The plaintiffs' complaint alleges that the several defendants, including Bay Area and Colusa, drafted, promulgated and developed the SCMs relating to amendments to the preexisting architectural coating regulations of the district defendants. Thereafter, each of the district defendants formally adopted the SCMs (with some minor variations) as their local rule amendments. Plaintiffs allege that the effect of these amendments was to reduce the amount of solvent per unit of volume of coating to such an extent as to effectively ban certain of the products manufactured and sold by the plaintiffs.

Leaving aside the first two causes of action (relating to alleged CEQA violations) and focusing only on the subsequent counts which include Bay Area and Colusa, plaintiffs by their action seek to (1) challenge the local rule amendments made by the district defendants on statutory grounds, (2) obtain a declaratory judgment as to their proper interpretation, (3) challenge such amendments on constitutional grounds and (4) obtain monetary relief on the grounds of violation of statutory mandate and inverse condemnation. While the rule amendments are not all identical, they clearly are in response to the promulgation of the SCMs by the ARB which the complaint alleges the district defendants, including Bay Area and Colusa, helped to develop; in other words the local rule amendments all sprang from the same initial stimulus. In addition, the amendments all purport to regulate in a more restrictive (but not necessarily identical manner) the same (1) nonflat coatings, (2) high performance coatings, (3) quick-dry coatings, (4) lacquers and (5) aerosols, which are manufactured and sold by the several plaintiffs.

Petitioners seek to avoid the conclusion that the defendants were properly joined by emphasizing that (1) they are different and independent political entities, (2) they did not act in concert, (3) they have adopted rule amendments that are in some ways different, or at least impose differing standards upon plaintiffs' products and (4) the subject rule amendments are enforced by them only within the boundaries of their districts. Thus, they argue, the adoption of local rule amendments was not the "same transaction, occurrence or series of transactions or occurrences" as specified in [226 Cal. App. 3d 887] section 379, and the plaintiffs are only impacted by any particular rule in the district which promulgated it.

An examination of plaintiffs' pleadings, however, does not support these arguments. Plaintiffs allege that (1) the SCMs were promulgated by the statewide defendants with active participation of the district defendants, including Bay Area and Colusa, (2) the local rule amendments adopted by the district defendants, including Bay Area and Colusa, constituted a single series of occurrences each of which was substantially the same,fn. 6 (3) each of the district defendants by virtue of the membership in CAPCOA and TRG acted "in concert" with the statewide defendants with respect to the promulgation of the SCMs and with the other districts with respect to the adoption of substantially similar local rule amendments and (4) the impact of the local rule changes by the several district defendants is not limited to sales by plaintiffs in a particular district; the effect of the new local rules is to prevent any sales of certain of plaintiffs' products in all districts.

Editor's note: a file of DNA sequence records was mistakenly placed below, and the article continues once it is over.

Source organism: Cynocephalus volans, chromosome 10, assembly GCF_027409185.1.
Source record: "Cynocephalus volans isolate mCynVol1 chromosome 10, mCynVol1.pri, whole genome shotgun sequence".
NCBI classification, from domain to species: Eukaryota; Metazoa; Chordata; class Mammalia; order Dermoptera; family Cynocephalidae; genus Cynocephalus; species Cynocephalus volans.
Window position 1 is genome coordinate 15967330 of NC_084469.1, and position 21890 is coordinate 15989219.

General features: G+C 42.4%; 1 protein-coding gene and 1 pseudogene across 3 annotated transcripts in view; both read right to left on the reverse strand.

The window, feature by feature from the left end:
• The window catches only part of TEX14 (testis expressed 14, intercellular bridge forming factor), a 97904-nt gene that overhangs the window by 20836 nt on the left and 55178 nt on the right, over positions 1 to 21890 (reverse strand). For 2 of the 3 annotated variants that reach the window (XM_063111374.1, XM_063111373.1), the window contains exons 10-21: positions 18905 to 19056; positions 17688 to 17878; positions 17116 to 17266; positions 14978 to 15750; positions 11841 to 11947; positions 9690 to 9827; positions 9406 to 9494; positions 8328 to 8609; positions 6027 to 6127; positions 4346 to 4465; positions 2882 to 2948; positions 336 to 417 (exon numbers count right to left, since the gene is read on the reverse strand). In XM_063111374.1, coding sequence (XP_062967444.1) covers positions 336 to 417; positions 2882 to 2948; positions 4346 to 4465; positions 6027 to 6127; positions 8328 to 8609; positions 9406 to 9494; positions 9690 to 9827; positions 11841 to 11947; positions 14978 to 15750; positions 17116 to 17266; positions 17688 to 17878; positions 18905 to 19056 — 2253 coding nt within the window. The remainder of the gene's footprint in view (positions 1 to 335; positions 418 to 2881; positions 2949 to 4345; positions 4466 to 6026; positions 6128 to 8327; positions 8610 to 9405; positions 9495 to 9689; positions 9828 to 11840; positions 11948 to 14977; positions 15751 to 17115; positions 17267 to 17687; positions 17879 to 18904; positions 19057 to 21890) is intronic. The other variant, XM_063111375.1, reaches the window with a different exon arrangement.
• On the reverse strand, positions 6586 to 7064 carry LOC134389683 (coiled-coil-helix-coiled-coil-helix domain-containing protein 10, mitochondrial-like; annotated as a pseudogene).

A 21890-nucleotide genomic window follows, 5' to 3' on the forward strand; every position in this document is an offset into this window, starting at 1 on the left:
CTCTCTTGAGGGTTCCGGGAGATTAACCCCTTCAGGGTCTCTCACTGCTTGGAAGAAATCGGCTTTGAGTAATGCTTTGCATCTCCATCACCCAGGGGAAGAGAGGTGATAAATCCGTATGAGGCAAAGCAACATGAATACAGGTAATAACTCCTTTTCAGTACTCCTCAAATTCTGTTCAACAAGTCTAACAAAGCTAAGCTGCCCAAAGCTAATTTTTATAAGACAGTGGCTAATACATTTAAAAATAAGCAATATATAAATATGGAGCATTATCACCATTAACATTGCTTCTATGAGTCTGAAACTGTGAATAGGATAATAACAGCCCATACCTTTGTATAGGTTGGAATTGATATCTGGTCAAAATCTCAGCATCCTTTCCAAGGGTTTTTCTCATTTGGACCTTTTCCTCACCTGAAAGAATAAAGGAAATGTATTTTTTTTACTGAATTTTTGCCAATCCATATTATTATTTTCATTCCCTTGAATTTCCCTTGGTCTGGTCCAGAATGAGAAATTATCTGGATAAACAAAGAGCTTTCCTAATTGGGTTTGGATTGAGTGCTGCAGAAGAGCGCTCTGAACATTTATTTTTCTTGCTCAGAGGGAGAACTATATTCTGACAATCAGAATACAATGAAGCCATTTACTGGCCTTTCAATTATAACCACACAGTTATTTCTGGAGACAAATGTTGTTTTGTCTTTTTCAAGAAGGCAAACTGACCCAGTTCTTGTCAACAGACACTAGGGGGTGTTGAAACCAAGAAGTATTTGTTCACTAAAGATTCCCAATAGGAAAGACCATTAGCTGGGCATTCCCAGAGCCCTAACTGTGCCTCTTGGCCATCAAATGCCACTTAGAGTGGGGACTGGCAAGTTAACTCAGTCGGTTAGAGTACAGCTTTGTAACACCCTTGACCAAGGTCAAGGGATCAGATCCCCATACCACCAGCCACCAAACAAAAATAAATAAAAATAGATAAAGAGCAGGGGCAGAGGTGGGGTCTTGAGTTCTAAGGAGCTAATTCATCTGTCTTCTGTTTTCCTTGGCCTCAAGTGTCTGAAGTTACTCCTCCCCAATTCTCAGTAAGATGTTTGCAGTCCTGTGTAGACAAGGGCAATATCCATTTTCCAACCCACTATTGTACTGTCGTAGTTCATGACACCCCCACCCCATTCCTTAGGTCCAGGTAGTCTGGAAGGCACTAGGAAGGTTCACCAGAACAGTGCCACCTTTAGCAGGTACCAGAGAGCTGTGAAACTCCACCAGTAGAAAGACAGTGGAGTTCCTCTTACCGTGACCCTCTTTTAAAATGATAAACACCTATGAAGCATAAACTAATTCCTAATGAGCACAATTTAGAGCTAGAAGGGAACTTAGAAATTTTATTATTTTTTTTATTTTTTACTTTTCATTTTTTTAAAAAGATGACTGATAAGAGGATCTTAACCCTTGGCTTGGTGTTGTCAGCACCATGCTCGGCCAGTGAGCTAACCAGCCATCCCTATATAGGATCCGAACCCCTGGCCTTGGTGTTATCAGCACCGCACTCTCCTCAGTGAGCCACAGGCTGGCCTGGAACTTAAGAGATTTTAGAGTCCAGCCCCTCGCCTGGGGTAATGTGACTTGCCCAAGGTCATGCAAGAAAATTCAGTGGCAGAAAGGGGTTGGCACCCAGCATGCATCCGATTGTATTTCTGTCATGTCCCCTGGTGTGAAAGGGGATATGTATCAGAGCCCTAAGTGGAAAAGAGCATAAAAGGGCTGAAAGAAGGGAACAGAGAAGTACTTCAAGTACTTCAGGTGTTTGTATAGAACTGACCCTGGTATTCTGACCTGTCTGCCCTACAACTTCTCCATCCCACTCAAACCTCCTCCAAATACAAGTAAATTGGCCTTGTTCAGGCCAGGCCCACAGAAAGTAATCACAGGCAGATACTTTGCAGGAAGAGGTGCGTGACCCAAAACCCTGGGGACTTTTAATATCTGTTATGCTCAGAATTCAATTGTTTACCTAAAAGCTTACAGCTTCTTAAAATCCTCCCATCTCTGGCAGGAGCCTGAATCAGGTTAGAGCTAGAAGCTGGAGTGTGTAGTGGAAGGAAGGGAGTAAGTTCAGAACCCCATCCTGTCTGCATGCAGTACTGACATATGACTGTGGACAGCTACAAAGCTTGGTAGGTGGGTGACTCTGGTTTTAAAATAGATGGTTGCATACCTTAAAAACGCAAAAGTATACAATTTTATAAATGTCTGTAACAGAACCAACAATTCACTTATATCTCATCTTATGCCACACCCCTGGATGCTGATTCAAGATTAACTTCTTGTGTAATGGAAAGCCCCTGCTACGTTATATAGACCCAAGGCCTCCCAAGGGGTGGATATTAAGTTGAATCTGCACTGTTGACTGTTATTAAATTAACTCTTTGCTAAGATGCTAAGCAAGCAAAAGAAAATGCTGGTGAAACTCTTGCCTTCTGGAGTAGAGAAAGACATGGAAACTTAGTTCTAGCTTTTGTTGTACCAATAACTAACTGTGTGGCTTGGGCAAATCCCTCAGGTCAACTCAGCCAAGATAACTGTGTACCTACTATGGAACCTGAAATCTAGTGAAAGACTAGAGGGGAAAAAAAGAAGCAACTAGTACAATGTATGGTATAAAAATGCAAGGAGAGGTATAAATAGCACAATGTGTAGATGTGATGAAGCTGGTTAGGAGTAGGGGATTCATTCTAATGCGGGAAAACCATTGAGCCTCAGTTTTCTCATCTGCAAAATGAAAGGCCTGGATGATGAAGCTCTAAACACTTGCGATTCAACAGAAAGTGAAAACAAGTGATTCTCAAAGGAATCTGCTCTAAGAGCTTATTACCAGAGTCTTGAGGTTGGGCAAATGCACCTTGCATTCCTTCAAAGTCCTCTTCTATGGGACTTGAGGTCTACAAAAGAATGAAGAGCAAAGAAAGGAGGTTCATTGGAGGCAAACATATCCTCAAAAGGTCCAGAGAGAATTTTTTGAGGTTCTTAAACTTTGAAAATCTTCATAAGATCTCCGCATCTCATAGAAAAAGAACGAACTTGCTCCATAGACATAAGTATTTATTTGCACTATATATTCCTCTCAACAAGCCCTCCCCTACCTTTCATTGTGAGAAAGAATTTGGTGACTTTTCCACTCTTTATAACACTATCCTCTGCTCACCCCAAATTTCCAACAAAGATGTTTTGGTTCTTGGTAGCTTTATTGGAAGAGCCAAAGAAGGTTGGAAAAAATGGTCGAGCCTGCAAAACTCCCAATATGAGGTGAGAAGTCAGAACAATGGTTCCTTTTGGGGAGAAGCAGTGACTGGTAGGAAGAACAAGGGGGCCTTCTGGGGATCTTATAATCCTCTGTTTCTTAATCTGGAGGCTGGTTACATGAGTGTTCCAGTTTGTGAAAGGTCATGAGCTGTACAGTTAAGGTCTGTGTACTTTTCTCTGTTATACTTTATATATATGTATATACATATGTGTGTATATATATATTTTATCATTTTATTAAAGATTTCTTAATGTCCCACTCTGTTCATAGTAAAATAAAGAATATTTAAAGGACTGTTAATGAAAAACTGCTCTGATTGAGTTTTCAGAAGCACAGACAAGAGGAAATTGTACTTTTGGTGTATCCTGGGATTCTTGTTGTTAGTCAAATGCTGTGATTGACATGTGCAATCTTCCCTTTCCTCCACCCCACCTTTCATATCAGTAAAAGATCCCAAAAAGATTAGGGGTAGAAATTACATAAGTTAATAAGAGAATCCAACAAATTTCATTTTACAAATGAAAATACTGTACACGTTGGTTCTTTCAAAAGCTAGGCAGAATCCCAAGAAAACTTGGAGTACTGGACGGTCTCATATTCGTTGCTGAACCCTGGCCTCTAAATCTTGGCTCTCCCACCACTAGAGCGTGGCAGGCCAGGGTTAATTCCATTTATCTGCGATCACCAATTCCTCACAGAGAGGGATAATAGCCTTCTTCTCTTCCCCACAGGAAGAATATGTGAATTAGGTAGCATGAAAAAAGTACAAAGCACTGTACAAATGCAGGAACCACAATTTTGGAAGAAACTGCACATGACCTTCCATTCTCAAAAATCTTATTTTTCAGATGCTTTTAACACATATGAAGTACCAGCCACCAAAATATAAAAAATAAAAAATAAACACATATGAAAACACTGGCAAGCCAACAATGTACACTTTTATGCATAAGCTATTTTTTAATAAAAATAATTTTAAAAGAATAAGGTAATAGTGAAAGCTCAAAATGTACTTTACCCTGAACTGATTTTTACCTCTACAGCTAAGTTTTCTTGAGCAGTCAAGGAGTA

In our view, the joinder of the statewide and district defendants was entirely proper. The trial court, after reviewing the competing affidavits of the parties, found the statutory requirements to be satisfied. We find nothing in this record to justify the conclusion that such determination was not supported by substantial evidence. (See Carnation Co. v. El Rey Cheese Co. (1948) 88 Cal. App. 2d 857, 858 [200 P.2d 19].) Indeed, the record reflects that a number of common issues of fact and law are presented by this case. Plaintiffs' claims arise from the same series of facts: the initial proposal of amendments to air pollution standards (i.e., the SCMs) by the statewide defendants and the adoption of those proposals in substantially the same form in local rule amendments by the several district defendants.

2. The District Defendants Are "Public Officers"

[2] Section 393, subdivision (1) provides in pertinent part: "Subject to the power of the court to transfer actions and proceedings as provided in this title, the county in which the cause, or some part thereof, arose, is the proper county for the trial of the following actions: ... [¶] (b) Against a public officer or person especially appointed to execute his duties, for an act [226 Cal. App. 3d 888] done by him in virtue of his office; or against a person who, by his command or in his aid, does anything touching the duties of such officer." (Italics added.)

The parties do not dispute that the district defendants, including Bay Area and Colusa, as public entities sued upon claims arising from the conduct of their official action are "public officers" within the meaning of section 393. (Regents of University of California v. Superior Court (1970) 3 Cal. 3d 529, 537-538 [91 Cal. Rptr. 57, 476 P.2d 457]; Sutter Union High School Dist. v. Superior Court (1983) 140 Cal. App. 3d 795, 797-798 [190 Cal. Rptr. 182].) Thus, that element of section 393 is satisfied.